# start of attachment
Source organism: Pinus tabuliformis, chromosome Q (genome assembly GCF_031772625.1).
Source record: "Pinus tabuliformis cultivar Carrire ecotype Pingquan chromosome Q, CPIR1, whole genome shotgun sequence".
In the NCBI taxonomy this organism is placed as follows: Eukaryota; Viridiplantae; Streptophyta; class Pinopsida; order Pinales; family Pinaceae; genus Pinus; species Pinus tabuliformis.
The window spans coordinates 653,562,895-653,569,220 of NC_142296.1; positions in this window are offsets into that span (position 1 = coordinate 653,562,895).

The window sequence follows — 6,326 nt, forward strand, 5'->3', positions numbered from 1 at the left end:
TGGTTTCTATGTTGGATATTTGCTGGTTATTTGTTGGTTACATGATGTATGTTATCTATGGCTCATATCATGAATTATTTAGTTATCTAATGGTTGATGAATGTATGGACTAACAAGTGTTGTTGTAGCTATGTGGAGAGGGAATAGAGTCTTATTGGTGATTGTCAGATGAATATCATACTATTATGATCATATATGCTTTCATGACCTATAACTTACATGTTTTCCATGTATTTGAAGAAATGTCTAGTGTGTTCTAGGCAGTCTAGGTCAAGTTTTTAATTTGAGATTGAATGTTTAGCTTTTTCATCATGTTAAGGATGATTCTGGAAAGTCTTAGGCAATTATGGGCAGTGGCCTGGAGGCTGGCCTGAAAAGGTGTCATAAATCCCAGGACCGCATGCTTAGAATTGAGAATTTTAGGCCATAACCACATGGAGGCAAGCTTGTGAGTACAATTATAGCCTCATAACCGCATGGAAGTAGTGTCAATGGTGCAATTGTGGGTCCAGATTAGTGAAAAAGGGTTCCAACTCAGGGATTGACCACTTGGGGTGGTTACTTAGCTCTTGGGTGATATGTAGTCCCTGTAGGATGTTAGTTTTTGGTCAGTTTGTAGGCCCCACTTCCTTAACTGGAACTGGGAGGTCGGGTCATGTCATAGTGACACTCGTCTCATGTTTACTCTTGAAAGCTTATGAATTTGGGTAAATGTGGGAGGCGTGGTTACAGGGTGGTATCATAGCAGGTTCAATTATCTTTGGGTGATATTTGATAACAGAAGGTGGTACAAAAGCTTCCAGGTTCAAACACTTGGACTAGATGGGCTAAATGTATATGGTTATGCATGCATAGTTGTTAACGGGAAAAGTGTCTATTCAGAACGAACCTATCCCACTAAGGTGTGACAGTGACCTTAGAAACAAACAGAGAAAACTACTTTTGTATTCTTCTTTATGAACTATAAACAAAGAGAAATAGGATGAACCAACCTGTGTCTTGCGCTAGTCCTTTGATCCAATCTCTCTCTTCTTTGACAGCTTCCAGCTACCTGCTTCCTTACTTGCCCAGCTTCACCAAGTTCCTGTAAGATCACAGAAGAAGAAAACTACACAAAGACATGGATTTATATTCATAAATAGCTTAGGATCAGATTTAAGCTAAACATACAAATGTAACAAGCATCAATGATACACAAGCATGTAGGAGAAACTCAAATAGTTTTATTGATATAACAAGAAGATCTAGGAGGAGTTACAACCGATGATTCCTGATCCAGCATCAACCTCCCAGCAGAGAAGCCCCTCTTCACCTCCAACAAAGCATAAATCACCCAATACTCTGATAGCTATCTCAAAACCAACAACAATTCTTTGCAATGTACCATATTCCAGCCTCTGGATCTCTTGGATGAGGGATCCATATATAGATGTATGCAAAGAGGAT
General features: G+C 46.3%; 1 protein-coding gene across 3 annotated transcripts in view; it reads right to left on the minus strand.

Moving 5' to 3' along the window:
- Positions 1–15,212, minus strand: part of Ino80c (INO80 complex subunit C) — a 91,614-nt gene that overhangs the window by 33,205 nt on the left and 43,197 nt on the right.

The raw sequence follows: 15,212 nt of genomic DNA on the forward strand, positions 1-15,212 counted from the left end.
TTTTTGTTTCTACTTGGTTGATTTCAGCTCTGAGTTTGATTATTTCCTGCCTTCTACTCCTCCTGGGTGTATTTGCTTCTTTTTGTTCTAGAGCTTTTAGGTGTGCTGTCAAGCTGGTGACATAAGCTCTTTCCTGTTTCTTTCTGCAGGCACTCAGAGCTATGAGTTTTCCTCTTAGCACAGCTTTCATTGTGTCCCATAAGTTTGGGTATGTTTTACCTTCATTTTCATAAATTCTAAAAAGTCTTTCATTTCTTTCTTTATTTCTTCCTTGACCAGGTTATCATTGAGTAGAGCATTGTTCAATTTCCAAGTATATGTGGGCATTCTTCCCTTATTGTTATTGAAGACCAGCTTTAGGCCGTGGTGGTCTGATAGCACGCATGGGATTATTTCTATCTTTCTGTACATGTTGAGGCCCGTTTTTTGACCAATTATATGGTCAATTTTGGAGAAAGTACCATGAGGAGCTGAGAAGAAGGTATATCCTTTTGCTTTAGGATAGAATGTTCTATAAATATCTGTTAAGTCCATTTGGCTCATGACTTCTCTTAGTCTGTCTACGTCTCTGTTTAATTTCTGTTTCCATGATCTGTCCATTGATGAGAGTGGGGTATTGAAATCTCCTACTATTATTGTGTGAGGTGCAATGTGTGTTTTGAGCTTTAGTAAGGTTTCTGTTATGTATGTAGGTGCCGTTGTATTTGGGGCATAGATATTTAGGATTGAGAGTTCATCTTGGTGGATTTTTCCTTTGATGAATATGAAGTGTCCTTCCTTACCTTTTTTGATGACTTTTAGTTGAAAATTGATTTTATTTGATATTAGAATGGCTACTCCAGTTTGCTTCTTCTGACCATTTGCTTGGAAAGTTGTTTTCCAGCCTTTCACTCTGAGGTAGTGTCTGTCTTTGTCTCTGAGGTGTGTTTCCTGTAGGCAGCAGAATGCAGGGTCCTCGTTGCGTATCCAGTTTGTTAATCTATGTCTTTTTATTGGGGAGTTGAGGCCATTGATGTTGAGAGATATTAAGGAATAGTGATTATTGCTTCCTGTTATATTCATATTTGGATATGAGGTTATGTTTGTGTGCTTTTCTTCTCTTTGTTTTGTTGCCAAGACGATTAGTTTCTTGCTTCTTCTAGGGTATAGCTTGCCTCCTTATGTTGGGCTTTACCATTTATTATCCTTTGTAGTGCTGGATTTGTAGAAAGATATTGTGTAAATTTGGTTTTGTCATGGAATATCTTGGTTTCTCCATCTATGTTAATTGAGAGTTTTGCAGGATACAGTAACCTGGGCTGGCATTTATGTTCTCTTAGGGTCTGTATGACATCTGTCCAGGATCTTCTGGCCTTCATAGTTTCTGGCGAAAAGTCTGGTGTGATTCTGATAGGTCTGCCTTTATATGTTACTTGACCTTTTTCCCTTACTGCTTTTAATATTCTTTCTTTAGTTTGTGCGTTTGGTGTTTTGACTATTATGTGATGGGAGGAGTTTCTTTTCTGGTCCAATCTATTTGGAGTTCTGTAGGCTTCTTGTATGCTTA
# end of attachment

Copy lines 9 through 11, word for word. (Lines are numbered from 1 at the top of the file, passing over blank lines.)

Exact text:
- Positions 1–15,212, minus strand: part of Ino80c (INO80 complex subunit C) — a 91,614-nt gene that overhangs the window by 33,205 nt on the left and 43,197 nt on the right.

The raw sequence follows: 15,212 nt of genomic DNA on the forward strand, positions 1-15,212 counted from the left end.
TTTTTGTTTCTACTTGGTTGATTTCAGCTCTGAGTTTGATTATTTCCTGCCTTCTACTCCTCCTGGGTGTATTTGCTTCTTTTTGTTCTAGAGCTTTTAGGTGTGCTGTCAAGCTGGTGACATAAGCTCTTTCCTGTTTCTTTCTGCAGGCACTCAGAGCTATGAGTTTTCCTCTTAGCACAGCTTTCATTGTGTCCCATAAGTTTGGGTATGTTTTACCTTCATTTTCATAAATTCTAAAAAGTCTTTCATTTCTTTCTTTATTTCTTCCTTGACCAGGTTATCATTGAGTAGAGCATTGTTCAATTTCCAAGTATATGTGGGCATTCTTCCCTTATTGTTATTGAAGACCAGCTTTAGGCCGTGGTGGTCTGATAGCACGCATGGGATTATTTCTATCTTTCTGTACATGTTGAGGCCCGTTTTTTGACCAATTATATGGTCAATTTTGGAGAAAGTACCATGAGGAGCTGAGAAGAAGGTATATCCTTTTGCTTTAGGATAGAATGTTCTATAAATATCTGTTAAGTCCATTTGGCTCATGACTTCTCTTAGTCTGTCTACGTCTCTGTTTAATTTCTGTTTCCATGATCTGTCCATTGATGAGAGTGGGGTATTGAAATCTCCTACTATTATTGTGTGAGGTGCAATGTGTGTTTTGAGCTTTAGTAAGGTTTCTGTTATGTATGTAGGTGCCGTTGTATTTGGGGCATAGATATTTAGGATTGAGAGTTCATCTTGGTGGATTTTTCCTTTGATGAATATGAAGTGTCCTTCCTTACCTTTTTTGATGACTTTTAGTTGAAAATTGATTTTATTTGATATTAGAATGGCTACTCCAGTTTGCTTCTTCTGACCATTTGCTTGGAAAGTTGTTTTCCAGCCTTTCACTCTGAGGTAGTGTCTGTCTTTGTCTCTGAGGTGTGTTTCCTGTAGGCAGCAGAATGCAGGGTCCTCGTTGCGTATCCAGTTTGTTAATCTATGTCTTTTTATTGGGGAGTTGAGGCCATTGATGTTGAGAGATATTAAGGAATAGTGATTATTGCTTCCTGTTATATTCATATTTGGATATGAGGTTATGTTTGTGTGCTTTTCTTCTCTTTGTTTTGTTGCCAAGACGATTAGTTTCTTGCTTCTTCTAGGGTATAGCTTGCCTCCTTATGTTGGGCTTTACCATTTATTATCCTTTGTAGTGCTGGATTTGTAGAAAGATATTGTGTAAATTTGGTTTTGTCATGGAATATCTTGGTTTCTCCATCTATGTTAATTGAGAGTTTTGCAGGATACAGTAACCTGGGCTGGCATTTATGTTCTCTTAGGGTCTGTATGACATCTGTCCAGGATCTTCTGGCCTTCATAGTTTCTGGCGAAAAGTCTGGTGTGATTCTGATAGGTCTGCCTTTATATGTTACTTGACCTTTTTCCCTTACTGCTTTTAATATTCTTTCTTTAGTTTGTGCGTTTGGTGTTTTGACTATTATGTGATGGGAGGAGTTTCTTTTCTGGTCCAATCTATTTGGAGTTCTGTAGGCTTCTTGTATGCTTA